How to Remove Dried Latex Paint
As a do-it-yourself type person, I have had more than a few mishaps with latex paint.....some of them small and some of them not so small. Some of them I didn't discover for months, and some have been in the homes of family and friends for who knows how long. So far, I have been able to successfully clean up all of them, even when the paint is dry with some very simple and inexpensive products that are available almost anywhere.
Largely speaking, there are two types of surfaces that paint needs to be cleaned from, porous and non-porous. The directions for cleaning each follow:
For Porous Surfaces (These include clothing, carpet, curtains, furniture and most other fabrics)
Club soda does the trick. Club soda is a non-sticky, colorless carbonated beverage made from carbonated water and sodium bicarbonate. Do not attempt to use just any type of soda. The dyes, sugar, and other chemicals might make the area of concern worse. Additionally, the sodium bicarbonate is an important element for removing the paint. Plain carbonated water doesn't work.
1. Pour a generous amount of club soda on dried latex paint.
2. Wait about 15 minutes or longer.
3. Use a cotton cloth to rub at the paint. Some of it (but not all of it) should come lose. Don't scrub too hard because it might make the fabric or carpet look worn. (I also pick at the paint as it loosens, and can often remove bits of it with my fingernails.) When no more paint is coming loose, repeat this step.
4. Repeat Steps 1-3 as many times as you need. (I have never needed to repeat this more than four times.)
(When I get bored of working on a spot, I pour quite a lot of club soda on it, walk away for a few hours and come back when I am ready. The paint is getting looser the whole time I am taking a break.)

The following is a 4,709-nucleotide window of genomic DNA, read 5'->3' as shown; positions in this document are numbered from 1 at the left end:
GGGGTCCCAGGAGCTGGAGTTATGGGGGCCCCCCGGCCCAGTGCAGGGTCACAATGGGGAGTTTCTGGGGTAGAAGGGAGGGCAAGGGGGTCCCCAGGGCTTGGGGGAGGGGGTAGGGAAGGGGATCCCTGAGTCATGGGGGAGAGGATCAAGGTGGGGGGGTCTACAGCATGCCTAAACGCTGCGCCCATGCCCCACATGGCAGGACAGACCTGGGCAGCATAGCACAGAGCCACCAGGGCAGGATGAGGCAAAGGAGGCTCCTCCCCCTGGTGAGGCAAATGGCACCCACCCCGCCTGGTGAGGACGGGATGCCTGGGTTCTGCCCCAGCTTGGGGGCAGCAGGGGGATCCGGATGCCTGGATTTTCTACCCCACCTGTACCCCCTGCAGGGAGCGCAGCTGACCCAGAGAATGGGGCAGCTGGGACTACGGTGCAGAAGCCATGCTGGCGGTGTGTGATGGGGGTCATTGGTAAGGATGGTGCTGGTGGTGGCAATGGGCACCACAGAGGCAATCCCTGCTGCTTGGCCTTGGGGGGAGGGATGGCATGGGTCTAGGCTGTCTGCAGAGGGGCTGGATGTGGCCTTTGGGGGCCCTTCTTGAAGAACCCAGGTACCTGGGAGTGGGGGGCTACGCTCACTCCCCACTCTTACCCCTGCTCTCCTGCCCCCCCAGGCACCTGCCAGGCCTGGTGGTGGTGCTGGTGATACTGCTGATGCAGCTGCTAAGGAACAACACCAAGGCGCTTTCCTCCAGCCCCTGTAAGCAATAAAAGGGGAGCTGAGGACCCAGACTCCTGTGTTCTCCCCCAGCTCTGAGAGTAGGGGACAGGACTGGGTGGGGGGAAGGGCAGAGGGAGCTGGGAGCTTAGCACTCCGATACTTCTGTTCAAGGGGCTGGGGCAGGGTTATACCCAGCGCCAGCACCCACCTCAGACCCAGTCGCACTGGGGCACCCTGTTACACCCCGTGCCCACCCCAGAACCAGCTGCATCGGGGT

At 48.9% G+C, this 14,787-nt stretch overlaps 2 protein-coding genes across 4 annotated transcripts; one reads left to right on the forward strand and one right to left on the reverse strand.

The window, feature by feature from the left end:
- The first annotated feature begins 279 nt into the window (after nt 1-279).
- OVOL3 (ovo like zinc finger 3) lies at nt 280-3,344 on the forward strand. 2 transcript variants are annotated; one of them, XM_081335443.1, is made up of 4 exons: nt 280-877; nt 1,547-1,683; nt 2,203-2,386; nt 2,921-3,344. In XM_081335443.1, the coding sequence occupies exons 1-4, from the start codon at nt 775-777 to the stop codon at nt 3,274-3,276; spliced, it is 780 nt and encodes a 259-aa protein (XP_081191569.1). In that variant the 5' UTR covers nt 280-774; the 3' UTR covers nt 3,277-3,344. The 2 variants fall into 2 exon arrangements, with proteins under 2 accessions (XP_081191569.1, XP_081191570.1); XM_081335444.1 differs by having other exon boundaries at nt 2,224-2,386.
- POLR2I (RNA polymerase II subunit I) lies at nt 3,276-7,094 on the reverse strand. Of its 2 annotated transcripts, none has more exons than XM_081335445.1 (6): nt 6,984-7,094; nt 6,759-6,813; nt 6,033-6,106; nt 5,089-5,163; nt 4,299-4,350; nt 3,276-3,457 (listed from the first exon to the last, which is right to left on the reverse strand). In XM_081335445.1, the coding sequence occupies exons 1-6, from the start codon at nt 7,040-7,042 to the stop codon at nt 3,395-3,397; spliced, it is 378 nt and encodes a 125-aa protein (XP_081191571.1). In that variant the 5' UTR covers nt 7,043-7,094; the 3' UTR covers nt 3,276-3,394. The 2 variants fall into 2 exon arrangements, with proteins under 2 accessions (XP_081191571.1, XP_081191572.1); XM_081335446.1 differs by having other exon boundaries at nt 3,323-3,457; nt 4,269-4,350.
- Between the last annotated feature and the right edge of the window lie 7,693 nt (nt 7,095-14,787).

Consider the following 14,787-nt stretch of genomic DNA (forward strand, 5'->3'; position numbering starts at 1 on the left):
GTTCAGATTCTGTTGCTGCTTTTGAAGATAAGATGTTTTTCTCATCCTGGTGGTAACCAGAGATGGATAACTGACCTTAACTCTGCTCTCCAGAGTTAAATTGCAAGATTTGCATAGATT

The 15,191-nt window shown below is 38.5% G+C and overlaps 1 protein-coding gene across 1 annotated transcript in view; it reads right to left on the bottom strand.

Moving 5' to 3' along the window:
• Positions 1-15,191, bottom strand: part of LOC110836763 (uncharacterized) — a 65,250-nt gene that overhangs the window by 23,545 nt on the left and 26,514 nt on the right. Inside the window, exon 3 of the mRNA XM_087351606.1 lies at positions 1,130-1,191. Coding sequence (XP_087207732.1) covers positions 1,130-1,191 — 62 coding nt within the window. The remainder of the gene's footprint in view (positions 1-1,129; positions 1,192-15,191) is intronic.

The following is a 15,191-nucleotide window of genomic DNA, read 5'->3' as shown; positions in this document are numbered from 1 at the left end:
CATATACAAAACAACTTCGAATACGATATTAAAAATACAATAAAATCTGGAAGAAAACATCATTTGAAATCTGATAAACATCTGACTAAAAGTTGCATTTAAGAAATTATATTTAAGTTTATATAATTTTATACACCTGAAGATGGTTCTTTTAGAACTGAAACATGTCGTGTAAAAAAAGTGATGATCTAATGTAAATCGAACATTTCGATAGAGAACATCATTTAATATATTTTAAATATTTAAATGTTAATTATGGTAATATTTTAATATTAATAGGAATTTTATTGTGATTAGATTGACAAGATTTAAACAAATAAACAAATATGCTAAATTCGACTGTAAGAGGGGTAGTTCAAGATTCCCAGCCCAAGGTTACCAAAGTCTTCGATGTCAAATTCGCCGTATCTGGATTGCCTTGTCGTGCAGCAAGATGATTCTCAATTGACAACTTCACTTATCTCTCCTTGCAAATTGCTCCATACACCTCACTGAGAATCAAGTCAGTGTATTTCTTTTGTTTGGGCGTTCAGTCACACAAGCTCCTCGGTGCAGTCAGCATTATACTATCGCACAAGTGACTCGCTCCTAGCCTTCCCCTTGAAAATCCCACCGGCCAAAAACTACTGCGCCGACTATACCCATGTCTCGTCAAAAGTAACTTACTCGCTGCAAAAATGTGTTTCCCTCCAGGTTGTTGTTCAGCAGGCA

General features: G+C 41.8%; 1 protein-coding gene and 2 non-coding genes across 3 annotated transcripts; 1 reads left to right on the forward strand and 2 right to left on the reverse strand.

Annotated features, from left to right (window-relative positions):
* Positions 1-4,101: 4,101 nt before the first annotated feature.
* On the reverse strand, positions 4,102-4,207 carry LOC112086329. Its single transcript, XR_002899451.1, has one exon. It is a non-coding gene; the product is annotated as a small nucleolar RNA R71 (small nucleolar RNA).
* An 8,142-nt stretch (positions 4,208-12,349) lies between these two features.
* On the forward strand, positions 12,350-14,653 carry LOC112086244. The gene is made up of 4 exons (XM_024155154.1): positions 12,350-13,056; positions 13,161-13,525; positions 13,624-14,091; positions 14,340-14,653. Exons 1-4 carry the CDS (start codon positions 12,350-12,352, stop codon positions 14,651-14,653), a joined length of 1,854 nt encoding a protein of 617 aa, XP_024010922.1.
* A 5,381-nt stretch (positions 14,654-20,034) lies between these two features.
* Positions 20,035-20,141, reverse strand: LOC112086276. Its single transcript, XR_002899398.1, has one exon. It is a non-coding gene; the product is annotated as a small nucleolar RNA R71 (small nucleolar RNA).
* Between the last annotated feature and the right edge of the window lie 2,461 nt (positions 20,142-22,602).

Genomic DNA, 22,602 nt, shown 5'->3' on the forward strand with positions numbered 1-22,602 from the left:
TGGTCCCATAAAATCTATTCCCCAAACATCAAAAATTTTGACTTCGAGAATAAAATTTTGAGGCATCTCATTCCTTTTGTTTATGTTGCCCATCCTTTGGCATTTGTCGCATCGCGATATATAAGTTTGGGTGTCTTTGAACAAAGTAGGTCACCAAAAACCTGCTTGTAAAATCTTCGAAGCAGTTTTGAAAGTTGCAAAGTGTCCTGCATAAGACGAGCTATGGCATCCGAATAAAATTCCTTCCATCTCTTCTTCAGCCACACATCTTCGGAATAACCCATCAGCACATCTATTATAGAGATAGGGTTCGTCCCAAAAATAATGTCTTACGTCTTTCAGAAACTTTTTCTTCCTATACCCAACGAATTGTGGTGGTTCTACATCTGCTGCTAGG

5. When the paint is removed, blot the area with a towel to help it dry without getting mildew.
For Non-porous Surfaces (includes stained or finished wood and textured plastic)
Spray-on Furniture Polish removes latex paint. (This sounds crazy. I discovered it by chance, but I have saved chairs, a wooden ceiling, and a textured plastic picnic table using this approach.) Only some brands of furniture polishes work (Pledge and Pro-clean brand) and some of them don't (The off-brand I picked up at the dollar store).
1. Spray the area with the furniture polish and let it stand 5-10 minutes.
2. Rub paint with an appropriate cloth. For wood with a shiny smooth finish, use a cotton cloth. For un-sanded wood that has been stained or plastic with a rough texture, use a green abrasive pad meant for scrubbing.
Repeat steps 1-2 as many times as needed. (I have never needed to repeat this more than 10 times.)
It is okay to take a break, but don't leave furniture polish on wood for a long period of time because it dries and then you have to remove that too.
Using these two methods, I have been able to remove paint from clothing, sofas, carpets, my dining room set, a plastic picnic table, a wooden ceiling, and a hardwood floor. I have also found that club soda works for removing ink from markers, chocolate, and many other types of stains as well. Good luck removing yours.